I must create a system, or be enslaved by another man's. I will not reason and compare: my business is to create.

- William Blake

Wednesday, May 03, 2017

Languages, alignment or otherwise

Still analyzing and rewriting Moldvay basic. No new page today, sorry. Just some random thoughts about language in Basic D&D.

B13 has a list of languages that is not specially interesting - you've got languages for elves, dwarves, lizard men, etc. It makes sense that every creature would have their own language; in fact, if D&D-world is anything like the real world, each species might have thousands of languages that are mostly incomprehensible to speakers of other languages. This is not particularly useful when running a game. so we get a "common" language that 20% of people speak, thus avoiding to deal with language barriers all the time (still too often, probably), while at the same time having a few extra languages that can give you an edge in one interaction or another.

Works fine, I guess, but I haven't got much to contribute, so there is no point in writing my version of this part of  B13. Unless I use it as a world-building tool - if lizard people speak "Low Snake-speech" instead of "lizard men language", or if dwarves and elves share a common language,  it tells you something about the history of the world.

Modern D&D does something like that, while reducing the number of languages and alphabets to more manageable levels - maybe goblins, hobgoblins and bugbears all speak the same language, for example. Again, works well, but feels a bit artificial and it's not something I feel particularly interested in.

Now, alignment language. It certainly has its fans, but it has plenty of haters and has been mostly abandoned in modern D&D, as it makes little sense unless you see alignment as factions. The main inspiration for the concept is probably Black Speech.

Another problem with alignment languages is that, in theory, it could be used to identify anyone's alignment in seconds, making some interesting interactions impossible.

It is not hard to make SOME sense of alignment language; it might be like Latin for the catholic church, a secret language shared among members of the same team, a gift from the gods to their followers (which fits the idea that you forget it if you change alignment), body language that reveals a character's true attitude, etc. But any people prefer to avoid the concept altogether.

My attempt to make languages interesting include giving each language a special "power" or twist, without going too far into etymology, culture and world-building, and avoiding the most obvious pitfalls. Here are some examples:

Darkspeak: the spoken/written language of demons and the mightiest inhabitants of the Abyss. Only chaotic characters can learn it without a significant risk of going mad, and even them will avoid using it unless they are also demons.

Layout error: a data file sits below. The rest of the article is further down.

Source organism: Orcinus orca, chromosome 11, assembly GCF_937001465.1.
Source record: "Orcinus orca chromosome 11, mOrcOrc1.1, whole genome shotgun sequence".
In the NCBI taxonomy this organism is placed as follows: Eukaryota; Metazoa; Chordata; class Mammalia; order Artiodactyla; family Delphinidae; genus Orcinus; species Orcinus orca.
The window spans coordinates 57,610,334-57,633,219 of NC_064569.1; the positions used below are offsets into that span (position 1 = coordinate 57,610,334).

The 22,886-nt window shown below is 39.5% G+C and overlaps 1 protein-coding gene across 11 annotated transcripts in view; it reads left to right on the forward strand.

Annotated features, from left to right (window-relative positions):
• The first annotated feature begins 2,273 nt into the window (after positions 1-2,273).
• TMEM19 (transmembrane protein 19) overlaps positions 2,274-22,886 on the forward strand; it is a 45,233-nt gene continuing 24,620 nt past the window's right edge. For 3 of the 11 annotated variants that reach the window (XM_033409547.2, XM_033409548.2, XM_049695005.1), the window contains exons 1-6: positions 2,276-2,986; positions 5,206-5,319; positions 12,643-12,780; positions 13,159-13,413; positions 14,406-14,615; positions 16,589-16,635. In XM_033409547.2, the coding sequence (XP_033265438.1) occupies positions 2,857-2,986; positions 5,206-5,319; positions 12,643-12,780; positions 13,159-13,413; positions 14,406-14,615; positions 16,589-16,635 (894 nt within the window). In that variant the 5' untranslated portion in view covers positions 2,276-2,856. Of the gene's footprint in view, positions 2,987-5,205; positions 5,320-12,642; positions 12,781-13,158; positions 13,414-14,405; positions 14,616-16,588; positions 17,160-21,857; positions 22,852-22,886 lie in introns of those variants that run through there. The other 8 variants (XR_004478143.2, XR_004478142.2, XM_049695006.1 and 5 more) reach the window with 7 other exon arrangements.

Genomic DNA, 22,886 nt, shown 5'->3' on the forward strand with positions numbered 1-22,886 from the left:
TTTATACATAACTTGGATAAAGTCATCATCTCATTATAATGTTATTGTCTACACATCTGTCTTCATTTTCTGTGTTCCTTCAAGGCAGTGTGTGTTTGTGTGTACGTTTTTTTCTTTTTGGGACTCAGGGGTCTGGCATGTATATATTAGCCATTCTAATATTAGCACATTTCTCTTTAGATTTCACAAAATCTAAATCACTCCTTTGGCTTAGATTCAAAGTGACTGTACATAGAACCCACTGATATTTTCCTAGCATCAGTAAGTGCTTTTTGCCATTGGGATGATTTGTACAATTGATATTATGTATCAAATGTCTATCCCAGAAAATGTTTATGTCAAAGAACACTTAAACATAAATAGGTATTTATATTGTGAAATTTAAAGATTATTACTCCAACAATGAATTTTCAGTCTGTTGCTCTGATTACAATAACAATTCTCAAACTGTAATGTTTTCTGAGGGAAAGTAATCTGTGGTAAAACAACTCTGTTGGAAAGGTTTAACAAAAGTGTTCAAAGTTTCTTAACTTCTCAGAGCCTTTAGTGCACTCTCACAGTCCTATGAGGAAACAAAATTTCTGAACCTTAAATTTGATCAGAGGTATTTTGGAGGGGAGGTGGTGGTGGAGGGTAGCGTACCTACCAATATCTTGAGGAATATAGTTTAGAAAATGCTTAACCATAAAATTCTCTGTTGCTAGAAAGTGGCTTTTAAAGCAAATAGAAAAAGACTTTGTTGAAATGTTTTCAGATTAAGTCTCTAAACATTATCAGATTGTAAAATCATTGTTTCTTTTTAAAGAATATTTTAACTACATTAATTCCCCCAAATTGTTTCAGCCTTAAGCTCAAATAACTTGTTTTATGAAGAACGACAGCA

Bastard tongue: the gutural, often unpleasant spoken language of goblins, orcs, minor demons and beings that associate with chaos.

Devani: the spoken/written language of Elysium. Learning this language for any character that isn't lawful is like looking directly into the sun, and many will not survive the experience. Every mortal uses this language with reverence and awe and avoid speaking it out loud - even if they can understand it when it comes form the mouth of an angel.

Prisca: the spoken/written language of the fallen Empire, specially common in religious (lawful) texts and legal documents.

Fae: the spoken (sung) language of fairies and the spirits of the wild. Anyone can learn it, but characters that are not Neutral are suffer greater risk of being charmed by sylvan spirits if they understand their words.

Vulgi: the widespread spoken/written language used by different peoples of the realm, specially travelers and merchants, that allow people from different places to talk to each other.

Thieves’ Cant: the secret language spoken by many criminals and beggars. It can be discretely inserted in regular conversation to pass hidden messages along.

Rún: the written language of magic-user’s spells. Anyone can learn to read it phonetically, but speaking the words out loud is very dangerous for people that are not versed in magic.

Trail signs: the symbolic language of rangers, druids and wilderness explorers marked on trees and stones to identify dangers, pathways, etc. People from different backgrounds often use similar signs, but even when they don't the variations are quickly memorized by the ones that are familiar with the language.

Dialect: each people, tribe, region, etc. has its own dialect. There are thousands of them, but there is a good chance that nearby dialects are similar enough to allow free communication. The more the distance, the smaller the chance of being understood.


  1. children who grow up multilingual are generally more intelligent.
    choose three languages for skills? +1 INT.


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